Was the expansion of unemployment benefits during the COVID-19 pandemic unevenly distributed by race and ethnicity? Besides providing a source of income during a recession, unemployment benefits have a positive effect on public health. Research has shown that workers receiving unemployment benefits had better self-reported health, higher rates of health insurance, and greater food and housing security than those who did not. They were also more likely to use health services.
As labor economists interested in the differential economic impacts of the pandemic, we set out to analyze who received these expanded unemployment benefits. The expansion of unemployment benefits by the CARES Act did mitigate the economic and health effects of the pandemic, but Black and Hispanic workers were less likely to receive this social safety net than non-Hispanic White workers.
Using data from the U.S. Census Household Pulse Survey (HPS), we examined racial and ethnic differences in who received unemployment benefits during the pandemic. The HPS was designed to capture the real-time effects of the pandemic across a wide spectrum of social issues. The HPS data allowed us to identify workers who were directly displaced from their jobs by the pandemic. We analyzed over 1.3 million HPS interviews from the first stage of the pandemic when the disruptions to the labor market were the most severe, covering the period from June 11, 2020 to December 22, 2020.
We found that Black, Hispanic, and “Other” workers were more likely to be among the unemployed who did not receive unemployment insurance. Although Black workers were 12% of all employed workers, they were a larger share (17%) of workers without unemployment insurance displaced by the pandemic. “Other” workers, who did not self-identify as Black, Hispanic, or White, were 3.9% of employed workers but were 4.9% of COVID unemployed without unemployment benefits. Hispanic workers were even more affected. Hispanic workers were 16% of employed workers, but were 24% of all displaced workers without unemployment compensation. By comparison, non-Hispanic White workers comprised 62% of the employed, but 48% of displaced workers without unemployment insurance. Even after we controlled for differences in other demographics and education, we found that racial and ethnic differences persisted.
Although the CARES Act increased unemployment benefits, eligibility, and the duration of payments, this expansion reinforced long-standing racial and ethnic disparities.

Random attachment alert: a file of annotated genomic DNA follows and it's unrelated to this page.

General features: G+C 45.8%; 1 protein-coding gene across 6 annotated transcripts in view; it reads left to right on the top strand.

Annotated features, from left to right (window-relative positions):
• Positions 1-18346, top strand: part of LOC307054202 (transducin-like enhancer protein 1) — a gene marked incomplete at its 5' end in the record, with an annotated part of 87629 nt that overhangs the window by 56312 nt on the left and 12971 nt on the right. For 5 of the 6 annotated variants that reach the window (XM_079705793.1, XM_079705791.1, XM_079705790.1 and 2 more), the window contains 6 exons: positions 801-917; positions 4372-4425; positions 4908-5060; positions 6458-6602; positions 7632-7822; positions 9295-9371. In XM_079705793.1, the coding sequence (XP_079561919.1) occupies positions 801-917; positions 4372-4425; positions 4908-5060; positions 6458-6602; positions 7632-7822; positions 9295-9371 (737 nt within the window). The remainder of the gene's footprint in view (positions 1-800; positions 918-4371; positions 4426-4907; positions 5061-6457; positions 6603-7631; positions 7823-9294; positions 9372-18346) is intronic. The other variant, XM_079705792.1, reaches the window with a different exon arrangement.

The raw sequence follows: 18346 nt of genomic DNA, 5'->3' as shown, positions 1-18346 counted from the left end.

Our results have important implications for developing public policy. Although the CARES Act increased unemployment benefits, eligibility, and the duration of payments, this expansion reinforced long-standing racial and ethnic disparities. In addition to augmenting unemployment benefits, policies need to provide better community outreach to minority and low-income communities as well as language and other assistance programs to explain unemployment eligibility and enrollment.
Past studies have shown that younger workers, Black workers, and Hispanic workers are more likely to leave the labor force when unemployed during a recession. In the current period, we have yet to see the labor force recover to pre-pandemic levels. Policies to keep workers employed or engaged in looking for work would help to mitigate economic income and employment inequities by race and ethnicity in the aftermath of the pandemic. In the future, short-run policy responses to a pandemic induced recession, include not only expanded unemployment benefits, but also increased family assistance payments, and job search assistance. Over the longer run, programs could be developed to better preserve jobs and small businesses, provide job skill development, and expand social services for lower-income and minority workers who have been heavily impacted but underserved by traditional social welfare programs.
The HPS data did not allow analysis of the critical question of why workers did not receive unemployment insurance. Potential reasons include difficulty in accessing unemployment applications, lack of knowledge, language barriers, immigration status, differences in local administration of benefits, and discrimination.
Future research is necessary to determine specific reasons different ethnic/racial groups have difficulty accessing these critical benefits.
Authors’ note: Don Mar, Paul Ong, Tom Larson, and James Peoples were classmates at UC Berkeley, specializing in labor economics. During the pandemic, we believed that it was important to research the differing racial and ethnic effects of COVID-19. We agreed to jointly write the results of our research and release the research in a timely manner to public policy makers.
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